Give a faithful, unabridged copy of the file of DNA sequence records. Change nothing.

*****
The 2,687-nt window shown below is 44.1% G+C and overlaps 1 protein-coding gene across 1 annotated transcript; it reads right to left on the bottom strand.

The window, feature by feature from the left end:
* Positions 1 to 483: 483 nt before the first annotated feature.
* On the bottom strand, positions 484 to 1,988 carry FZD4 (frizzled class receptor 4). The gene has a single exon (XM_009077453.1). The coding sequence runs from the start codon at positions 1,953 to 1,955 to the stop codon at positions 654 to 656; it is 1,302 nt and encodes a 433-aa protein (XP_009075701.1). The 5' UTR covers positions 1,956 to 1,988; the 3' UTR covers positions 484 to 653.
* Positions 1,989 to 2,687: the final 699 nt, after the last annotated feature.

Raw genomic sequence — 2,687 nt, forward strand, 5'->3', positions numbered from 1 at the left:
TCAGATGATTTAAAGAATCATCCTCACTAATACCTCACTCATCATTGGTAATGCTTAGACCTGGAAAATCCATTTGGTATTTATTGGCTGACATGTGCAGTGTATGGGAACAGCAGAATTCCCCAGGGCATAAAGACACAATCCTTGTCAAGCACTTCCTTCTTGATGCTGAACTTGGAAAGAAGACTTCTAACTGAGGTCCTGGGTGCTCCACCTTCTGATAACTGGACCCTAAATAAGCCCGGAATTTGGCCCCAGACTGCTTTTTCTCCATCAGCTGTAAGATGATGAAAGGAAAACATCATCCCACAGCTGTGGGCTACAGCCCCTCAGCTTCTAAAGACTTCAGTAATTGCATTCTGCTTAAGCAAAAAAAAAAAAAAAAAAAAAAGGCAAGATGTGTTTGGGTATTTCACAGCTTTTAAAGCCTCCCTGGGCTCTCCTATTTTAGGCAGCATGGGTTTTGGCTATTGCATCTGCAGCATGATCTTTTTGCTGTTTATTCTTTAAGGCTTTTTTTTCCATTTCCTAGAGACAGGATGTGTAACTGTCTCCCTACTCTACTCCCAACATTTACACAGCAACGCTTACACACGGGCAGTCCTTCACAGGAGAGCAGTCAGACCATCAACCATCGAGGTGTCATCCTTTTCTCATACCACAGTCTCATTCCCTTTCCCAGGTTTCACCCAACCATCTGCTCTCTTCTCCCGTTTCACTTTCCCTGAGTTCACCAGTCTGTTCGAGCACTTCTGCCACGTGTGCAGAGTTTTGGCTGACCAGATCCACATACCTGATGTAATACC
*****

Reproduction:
The 2,687-nt window shown below is 44.1% G+C and overlaps 1 protein-coding gene across 1 annotated transcript; it reads right to left on the bottom strand.

The window, feature by feature from the left end:
* Positions 1 to 483: 483 nt before the first annotated feature.
* On the bottom strand, positions 484 to 1,988 carry FZD4 (frizzled class receptor 4). The gene has a single exon (XM_009077453.1). The coding sequence runs from the start codon at positions 1,953 to 1,955 to the stop codon at positions 654 to 656; it is 1,302 nt and encodes a 433-aa protein (XP_009075701.1). The 5' UTR covers positions 1,956 to 1,988; the 3' UTR covers positions 484 to 653.
* Positions 1,989 to 2,687: the final 699 nt, after the last annotated feature.

Raw genomic sequence — 2,687 nt, forward strand, 5'->3', positions numbered from 1 at the left:
TCAGATGATTTAAAGAATCATCCTCACTAATACCTCACTCATCATTGGTAATGCTTAGACCTGGAAAATCCATTTGGTATTTATTGGCTGACATGTGCAGTGTATGGGAACAGCAGAATTCCCCAGGGCATAAAGACACAATCCTTGTCAAGCACTTCCTTCTTGATGCTGAACTTGGAAAGAAGACTTCTAACTGAGGTCCTGGGTGCTCCACCTTCTGATAACTGGACCCTAAATAAGCCCGGAATTTGGCCCCAGACTGCTTTTTCTCCATCAGCTGTAAGATGATGAAAGGAAAACATCATCCCACAGCTGTGGGCTACAGCCCCTCAGCTTCTAAAGACTTCAGTAATTGCATTCTGCTTAAGCAAAAAAAAAAAAAAAAAAAAAAGGCAAGATGTGTTTGGGTATTTCACAGCTTTTAAAGCCTCCCTGGGCTCTCCTATTTTAGGCAGCATGGGTTTTGGCTATTGCATCTGCAGCATGATCTTTTTGCTGTTTATTCTTTAAGGCTTTTTTTTCCATTTCCTAGAGACAGGATGTGTAACTGTCTCCCTACTCTACTCCCAACATTTACACAGCAACGCTTACACACGGGCAGTCCTTCACAGGAGAGCAGTCAGACCATCAACCATCGAGGTGTCATCCTTTTCTCATACCACAGTCTCATTCCCTTTCCCAGGTTTCACCCAACCATCTGCTCTCTTCTCCCGTTTCACTTTCCCTGAGTTCACCAGTCTGTTCGAGCACTTCTGCCACGTGTGCAGAGTTTTGGCTGACCAGATCCACATACCTGATGTAATACC